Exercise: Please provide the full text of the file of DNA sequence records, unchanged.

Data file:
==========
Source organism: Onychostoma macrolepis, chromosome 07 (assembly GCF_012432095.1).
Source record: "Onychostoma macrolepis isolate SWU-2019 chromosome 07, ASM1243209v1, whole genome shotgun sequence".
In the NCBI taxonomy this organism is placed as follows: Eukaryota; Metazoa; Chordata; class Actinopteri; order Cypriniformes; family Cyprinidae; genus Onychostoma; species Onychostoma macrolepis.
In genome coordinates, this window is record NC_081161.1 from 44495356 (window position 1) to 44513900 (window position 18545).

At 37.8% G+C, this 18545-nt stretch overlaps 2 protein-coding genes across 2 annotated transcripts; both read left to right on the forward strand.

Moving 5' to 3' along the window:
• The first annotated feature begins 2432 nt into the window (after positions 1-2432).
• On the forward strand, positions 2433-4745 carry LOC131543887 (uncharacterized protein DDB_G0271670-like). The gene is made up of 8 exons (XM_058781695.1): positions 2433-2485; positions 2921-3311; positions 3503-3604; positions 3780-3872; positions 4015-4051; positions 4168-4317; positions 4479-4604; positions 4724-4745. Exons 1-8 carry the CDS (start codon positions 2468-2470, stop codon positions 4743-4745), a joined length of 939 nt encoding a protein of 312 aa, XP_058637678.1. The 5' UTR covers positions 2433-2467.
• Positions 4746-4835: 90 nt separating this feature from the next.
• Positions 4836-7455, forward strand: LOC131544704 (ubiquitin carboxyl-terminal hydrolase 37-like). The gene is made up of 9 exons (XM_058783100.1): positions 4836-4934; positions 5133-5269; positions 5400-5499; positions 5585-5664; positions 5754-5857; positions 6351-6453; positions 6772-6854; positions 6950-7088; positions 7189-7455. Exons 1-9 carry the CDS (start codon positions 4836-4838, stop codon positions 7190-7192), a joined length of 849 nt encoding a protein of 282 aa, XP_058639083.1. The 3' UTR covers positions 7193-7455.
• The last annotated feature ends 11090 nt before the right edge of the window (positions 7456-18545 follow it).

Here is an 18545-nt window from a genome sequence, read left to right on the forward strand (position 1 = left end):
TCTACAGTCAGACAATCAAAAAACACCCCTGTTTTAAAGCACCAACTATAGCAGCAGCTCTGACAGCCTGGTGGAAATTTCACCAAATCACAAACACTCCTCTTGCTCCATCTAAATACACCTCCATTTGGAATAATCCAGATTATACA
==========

Source organism: Onychostoma macrolepis, chromosome 07 (assembly GCF_012432095.1).
Source record: "Onychostoma macrolepis isolate SWU-2019 chromosome 07, ASM1243209v1, whole genome shotgun sequence".
In the NCBI taxonomy this organism is placed as follows: Eukaryota; Metazoa; Chordata; class Actinopteri; order Cypriniformes; family Cyprinidae; genus Onychostoma; species Onychostoma macrolepis.
In genome coordinates, this window is record NC_081161.1 from 44495356 (window position 1) to 44513900 (window position 18545).

At 37.8% G+C, this 18545-nt stretch overlaps 2 protein-coding genes across 2 annotated transcripts; both read left to right on the forward strand.

Moving 5' to 3' along the window:
• The first annotated feature begins 2432 nt into the window (after positions 1-2432).
• On the forward strand, positions 2433-4745 carry LOC131543887 (uncharacterized protein DDB_G0271670-like). The gene is made up of 8 exons (XM_058781695.1): positions 2433-2485; positions 2921-3311; positions 3503-3604; positions 3780-3872; positions 4015-4051; positions 4168-4317; positions 4479-4604; positions 4724-4745. Exons 1-8 carry the CDS (start codon positions 2468-2470, stop codon positions 4743-4745), a joined length of 939 nt encoding a protein of 312 aa, XP_058637678.1. The 5' UTR covers positions 2433-2467.
• Positions 4746-4835: 90 nt separating this feature from the next.
• Positions 4836-7455, forward strand: LOC131544704 (ubiquitin carboxyl-terminal hydrolase 37-like). The gene is made up of 9 exons (XM_058783100.1): positions 4836-4934; positions 5133-5269; positions 5400-5499; positions 5585-5664; positions 5754-5857; positions 6351-6453; positions 6772-6854; positions 6950-7088; positions 7189-7455. Exons 1-9 carry the CDS (start codon positions 4836-4838, stop codon positions 7190-7192), a joined length of 849 nt encoding a protein of 282 aa, XP_058639083.1. The 3' UTR covers positions 7193-7455.
• The last annotated feature ends 11090 nt before the right edge of the window (positions 7456-18545 follow it).

Here is an 18545-nt window from a genome sequence, read left to right on the forward strand (position 1 = left end):
TCTACAGTCAGACAATCAAAAAACACCCCTGTTTTAAAGCACCAACTATAGCAGCAGCTCTGACAGCCTGGTGGAAATTTCACCAAATCACAAACACTCCTCTTGCTCCATCTAAATACACCTCCATTTGGAATAATCCAGATTATACA